South Africa, which used to give foreign journalists a good deal of freedom, clamped down when it became clear that nightly pictures of rioting and police brutality were stirring the conscience of the world. And South Africa got away with it. The fact of continuing riots and deaths were still reported, but the emotional impact was gone.

The net effect is that television journalists reward those who suppress them, and punish those who leave them free to film what they want. This is not at all what television journalists would wish; some are cynics who only care about getting a good story, but many others have a sincere wish to be fair and accurate. But the fact is, while television continues to show real-life violence and death on a day to day basis, this is the net effect.

Would it not be more responsible to put everyone on an even level and report the facts without showing pictures of the violence, in all cases?


China V. China

China is a good deal richer than China; but even so, most of the world has shifted its recognition from China to China. People who live in China are not normally allowed to visit China, nor may those who live in China ever hope to visit China, even though things have been getting a little more relaxed in recent years.

If all this sounds confusing, it is. In the 1920s, there was a plethora of rival governments in China. The. Kuomintang, Chinese Nationalists, managed to crush the majority of their rivals in 1926 / 1927. Most of the country obeyed the Kuomintang government in Nanking, at least nominally. Their most notable opponents were the Chinese Communists, at one time allies of the Kuomintang, who held out in their own Liberated Areas. Mao’s forces lost their base in Southern China, but carried out the Long March to other Liberated Areas in North China. They survived until the Japanese invasion of China let them spread their influence through a new alliance with the Kuomintang.

[The South China bases were of course lost after the Central Committee removed Mao from military command and tried conventional warfare.  I was well aware of this, and I have no idea why I failed to mention it.]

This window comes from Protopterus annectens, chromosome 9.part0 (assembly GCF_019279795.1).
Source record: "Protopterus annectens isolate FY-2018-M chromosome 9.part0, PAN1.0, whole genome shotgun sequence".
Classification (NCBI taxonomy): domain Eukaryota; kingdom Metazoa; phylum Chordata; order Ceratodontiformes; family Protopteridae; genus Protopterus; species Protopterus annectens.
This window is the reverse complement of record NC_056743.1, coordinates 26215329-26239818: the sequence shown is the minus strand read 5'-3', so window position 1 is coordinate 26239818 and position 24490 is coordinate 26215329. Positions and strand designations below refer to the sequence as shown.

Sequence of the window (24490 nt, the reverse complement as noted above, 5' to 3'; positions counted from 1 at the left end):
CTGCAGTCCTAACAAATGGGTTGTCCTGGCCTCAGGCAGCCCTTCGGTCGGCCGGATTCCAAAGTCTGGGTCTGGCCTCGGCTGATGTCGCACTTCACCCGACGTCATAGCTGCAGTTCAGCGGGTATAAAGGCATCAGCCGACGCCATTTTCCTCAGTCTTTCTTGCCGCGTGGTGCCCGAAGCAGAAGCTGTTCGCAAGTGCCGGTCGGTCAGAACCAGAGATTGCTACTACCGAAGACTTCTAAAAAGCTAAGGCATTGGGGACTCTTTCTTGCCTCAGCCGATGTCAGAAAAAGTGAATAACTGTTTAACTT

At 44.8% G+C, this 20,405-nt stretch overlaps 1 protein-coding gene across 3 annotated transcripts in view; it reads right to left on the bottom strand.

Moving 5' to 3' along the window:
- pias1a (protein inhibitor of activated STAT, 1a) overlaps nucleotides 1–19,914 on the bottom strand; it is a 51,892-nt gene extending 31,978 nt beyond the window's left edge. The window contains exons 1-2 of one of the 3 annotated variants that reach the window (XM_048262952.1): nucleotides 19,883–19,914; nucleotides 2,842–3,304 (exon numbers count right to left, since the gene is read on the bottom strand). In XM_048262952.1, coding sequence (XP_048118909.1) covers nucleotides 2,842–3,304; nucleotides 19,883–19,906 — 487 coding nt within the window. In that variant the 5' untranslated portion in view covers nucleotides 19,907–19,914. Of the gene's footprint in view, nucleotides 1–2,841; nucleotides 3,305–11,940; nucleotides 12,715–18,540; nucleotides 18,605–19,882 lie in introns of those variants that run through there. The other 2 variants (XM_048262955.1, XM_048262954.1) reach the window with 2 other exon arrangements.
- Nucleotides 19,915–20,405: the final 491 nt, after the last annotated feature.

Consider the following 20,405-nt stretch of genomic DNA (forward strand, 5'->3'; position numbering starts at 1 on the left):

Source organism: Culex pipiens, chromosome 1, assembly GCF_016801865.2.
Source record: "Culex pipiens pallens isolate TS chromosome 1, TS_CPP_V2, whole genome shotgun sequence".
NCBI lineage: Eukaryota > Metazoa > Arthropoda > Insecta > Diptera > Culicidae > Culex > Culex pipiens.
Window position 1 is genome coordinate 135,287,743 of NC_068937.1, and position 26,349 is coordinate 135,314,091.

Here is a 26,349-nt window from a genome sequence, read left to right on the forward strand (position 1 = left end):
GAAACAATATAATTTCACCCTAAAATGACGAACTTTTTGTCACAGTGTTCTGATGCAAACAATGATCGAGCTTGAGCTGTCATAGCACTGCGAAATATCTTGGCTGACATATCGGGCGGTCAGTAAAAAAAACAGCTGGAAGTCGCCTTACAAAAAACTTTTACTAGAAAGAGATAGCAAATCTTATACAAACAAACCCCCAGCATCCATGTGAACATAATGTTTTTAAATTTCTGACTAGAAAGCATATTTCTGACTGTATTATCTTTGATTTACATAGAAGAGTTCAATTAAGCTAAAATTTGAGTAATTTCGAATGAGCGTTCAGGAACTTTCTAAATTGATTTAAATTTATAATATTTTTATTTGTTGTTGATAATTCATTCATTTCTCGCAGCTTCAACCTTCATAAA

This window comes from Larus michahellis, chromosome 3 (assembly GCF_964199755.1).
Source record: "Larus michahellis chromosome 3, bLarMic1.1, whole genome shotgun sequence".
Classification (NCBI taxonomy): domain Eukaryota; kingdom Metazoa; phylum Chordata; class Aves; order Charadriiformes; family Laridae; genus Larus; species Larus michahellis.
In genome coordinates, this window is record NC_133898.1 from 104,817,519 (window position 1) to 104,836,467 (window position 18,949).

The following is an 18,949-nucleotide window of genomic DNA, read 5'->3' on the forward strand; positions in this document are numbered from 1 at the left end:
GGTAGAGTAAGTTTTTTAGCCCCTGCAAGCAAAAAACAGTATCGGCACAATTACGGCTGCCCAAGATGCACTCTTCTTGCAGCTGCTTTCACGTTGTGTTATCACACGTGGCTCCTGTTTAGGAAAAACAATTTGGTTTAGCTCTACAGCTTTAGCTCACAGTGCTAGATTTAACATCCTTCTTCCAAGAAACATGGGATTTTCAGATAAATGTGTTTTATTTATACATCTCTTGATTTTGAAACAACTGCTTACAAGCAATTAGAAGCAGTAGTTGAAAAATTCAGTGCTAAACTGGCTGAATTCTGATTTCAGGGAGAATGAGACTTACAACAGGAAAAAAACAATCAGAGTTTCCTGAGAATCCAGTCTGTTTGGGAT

After the Japanese defeat, the Civil war resumed. On paper the Kuomintang were far more powerful. But they were corrupt and divided, and suffered a spectacular collapse. A remnant fled to the island of Taiwan – recently recovered from the Japanese, having been an outlying part of the Chinese Empire before that.

The two Chinas had no intention of co-existing. The Kuomintang had schemes for re-capturing the mainland; the Communists had rather more practical notions of wiping out this last remnant of their enemies. But the Americans took a hand in the matter. Not only did they help the Kuomintang remnant to survive, they persuaded much of the world that the Kuomintang remnant should be recognised as the real China, even keeping its place as a permanent member of the UN Security Council.

In the late 1960s and early 1970s, this system finally broke down. The USA accepted that the Chinese Communists were the real China, and they got their UN seat in 1971. But nothing definite could be done about the Kuomintang remnant – which in the interim had been highly successful economically, providing the land reform and general prosperity that they had utterly failed to deliver when they were rulers of the whole country. Their GDP per head is more than ten times that of the mainland Chinese.

[I should have added that Taiwan had been modernised by the Japanese, and then got gigantic amounts of aid from the USA.  They and the other East Asian ‘Tigers’ were also given free access to Western markets and allowed to protect their own developing industries.  In short their success was based on everything that the West declared to be wicked and unacceptable when the ruling elite thought from the 1980s that they could re-assert themselves.]

To outsiders, it might seem logical that the Kuomintang remnant should simply declare itself the government of an independent Taiwan. But that is not the Chinese way. The Chinese Empire was established before the Roman one, and unlike Rome it never really fell. A: times it was divided and/or subjected to foreigners. But cultural continuity – in particular the written language – was never lost.

An educated Chinese can still read the literature of more than two and a half millennia of Chinese civilisation, directly and without translation. It is natural for Chinese to assume that in due course the two Chinas will unite once again. But just how it happens is no small matter.

After the agreement between Britain and China over Hong Kong, China proposed a similar deal for the Kuomintang remnant – that they should accept the Peking government as the real government of China, while keeping autonomy and their own economic system. Something of the sort was floated after the death of Chiang Kai-Shek, who had been leader of the Kuomintang since the 1920s. It was floated again after the recent death of Chiang’s son, who had succeeded him.

[I should have said Beijing, not Peking, in line with the official switch for English-language publications that happened in 1979.  But until I resumed my interest in China while answering the silly slanders of Mao by Chang and Halliday, I was unaware how much of China’s socialist heritage had survived.  How much it remained worth defending.]